On May 20, 1927, 25-year-old pilot Charles Lindbergh strapped into his famous airplane, “The Spirit of St. Louis”, and took off on the first ever non-stop flight from New York to Paris. The 33.5-hour crossing vaulted Lindbergh to international stardom.
In the years before Charles Lindbergh’s New York to Paris flight, dozens of other pioneering aviators completed airborne crossings of the Atlantic. Most made the journey in multiple stages or used lighter-than-air dirigibles, but in 1919, British pilots John Alcock and Arthur Brown famously flew nonstop from Newfoundland to Ireland in a Vickers Vimy biplane before crash landing in a bog. Lindbergh’s major achievement was not that he was the first person to cross the Atlantic by airplane, but rather that he did it alone and between two major international cities.
Almost as soon as Lindbergh touched down after his historic 1927 flight, US manufacturers of every item imaginable started to prepare and market their ‘Lindy.’ A few were licensed by Lindbergh, but the majority were not. Shelby, a leading cycle maker, created a new line of ‘Lindy’ bicycles, which ran for several years with various models and specifications.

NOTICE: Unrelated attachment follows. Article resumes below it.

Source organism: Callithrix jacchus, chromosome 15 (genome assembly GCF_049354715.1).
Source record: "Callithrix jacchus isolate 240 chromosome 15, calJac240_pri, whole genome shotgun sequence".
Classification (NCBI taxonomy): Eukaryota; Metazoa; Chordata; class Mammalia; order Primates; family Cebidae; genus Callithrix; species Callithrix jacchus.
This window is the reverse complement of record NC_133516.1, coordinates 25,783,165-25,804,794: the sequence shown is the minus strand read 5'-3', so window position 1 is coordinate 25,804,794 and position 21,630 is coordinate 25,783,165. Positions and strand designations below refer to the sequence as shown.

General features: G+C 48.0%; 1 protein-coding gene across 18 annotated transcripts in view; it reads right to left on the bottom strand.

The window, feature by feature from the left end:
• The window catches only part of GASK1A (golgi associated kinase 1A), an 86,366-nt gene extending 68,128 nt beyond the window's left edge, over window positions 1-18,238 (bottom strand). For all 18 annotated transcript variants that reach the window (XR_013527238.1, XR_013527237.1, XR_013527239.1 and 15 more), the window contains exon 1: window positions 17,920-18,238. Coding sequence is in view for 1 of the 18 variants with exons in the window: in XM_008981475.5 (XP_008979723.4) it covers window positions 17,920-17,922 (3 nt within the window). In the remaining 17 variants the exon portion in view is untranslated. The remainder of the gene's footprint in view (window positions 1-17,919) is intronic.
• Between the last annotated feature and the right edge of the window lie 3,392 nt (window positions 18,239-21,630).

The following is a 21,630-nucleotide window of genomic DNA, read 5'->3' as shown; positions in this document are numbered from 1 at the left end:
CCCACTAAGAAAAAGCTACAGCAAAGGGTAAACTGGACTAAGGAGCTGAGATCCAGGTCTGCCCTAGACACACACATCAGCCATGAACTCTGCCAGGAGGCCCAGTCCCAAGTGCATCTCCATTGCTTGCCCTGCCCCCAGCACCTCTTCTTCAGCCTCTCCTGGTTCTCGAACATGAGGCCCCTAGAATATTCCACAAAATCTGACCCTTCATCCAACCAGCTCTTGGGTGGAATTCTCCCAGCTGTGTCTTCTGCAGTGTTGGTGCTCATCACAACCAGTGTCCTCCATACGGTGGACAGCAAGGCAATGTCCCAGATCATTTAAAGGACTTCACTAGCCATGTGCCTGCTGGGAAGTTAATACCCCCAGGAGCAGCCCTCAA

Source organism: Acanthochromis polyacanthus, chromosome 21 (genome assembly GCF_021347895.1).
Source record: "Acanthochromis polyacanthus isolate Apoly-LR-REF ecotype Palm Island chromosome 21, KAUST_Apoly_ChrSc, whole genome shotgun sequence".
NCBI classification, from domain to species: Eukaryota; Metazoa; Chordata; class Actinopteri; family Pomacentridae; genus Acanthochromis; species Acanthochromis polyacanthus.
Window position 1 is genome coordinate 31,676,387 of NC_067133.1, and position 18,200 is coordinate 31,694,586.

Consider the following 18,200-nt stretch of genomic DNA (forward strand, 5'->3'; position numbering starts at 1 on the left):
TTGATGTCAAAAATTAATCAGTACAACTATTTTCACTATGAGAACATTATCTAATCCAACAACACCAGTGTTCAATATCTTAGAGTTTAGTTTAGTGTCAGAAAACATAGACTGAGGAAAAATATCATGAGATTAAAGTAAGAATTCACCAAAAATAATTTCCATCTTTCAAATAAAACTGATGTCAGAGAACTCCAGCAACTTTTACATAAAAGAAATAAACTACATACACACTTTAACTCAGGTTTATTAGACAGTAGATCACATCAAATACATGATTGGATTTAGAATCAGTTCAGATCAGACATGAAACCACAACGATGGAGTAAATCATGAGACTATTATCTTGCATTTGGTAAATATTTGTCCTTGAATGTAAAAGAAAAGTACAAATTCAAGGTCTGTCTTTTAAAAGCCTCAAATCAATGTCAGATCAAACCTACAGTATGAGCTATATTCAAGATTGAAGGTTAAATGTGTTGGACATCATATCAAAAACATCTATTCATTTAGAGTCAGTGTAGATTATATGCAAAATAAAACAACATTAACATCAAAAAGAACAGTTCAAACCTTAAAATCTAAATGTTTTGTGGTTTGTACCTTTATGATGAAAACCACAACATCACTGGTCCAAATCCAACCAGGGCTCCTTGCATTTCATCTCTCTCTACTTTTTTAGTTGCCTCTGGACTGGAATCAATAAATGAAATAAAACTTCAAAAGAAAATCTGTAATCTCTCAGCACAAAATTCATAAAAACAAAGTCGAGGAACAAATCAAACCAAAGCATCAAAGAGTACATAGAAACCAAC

Because of the licensed Lindy bicycle, if another cycle company tried to cash in on the name they would be sued not by Lindbergh but by Shelby. Cycle companies were professional litigants, so the Shelby was the only full-size bicycle to bear his name. But there was a ‘tot’ size Lindy pedal tricycle as well as the ‘Lindy Flyer’ coaster wagon. This example is wooden, which was the first version. The wooden wagon was upgraded in 1932, with a rear brake and front bumper (a scaled down version of that fitted to the new 1932 Ford V8), and subsequent wagons had metal bodies.
1929 LINDY FLYER Coaster Wagon
9.5″ Wheels with solid rubber tyres
1929 SHELBY ‘LINDY’ GIRLS BICYCLE v 1929 ‘LINDY FLYER’ COASTER WAGON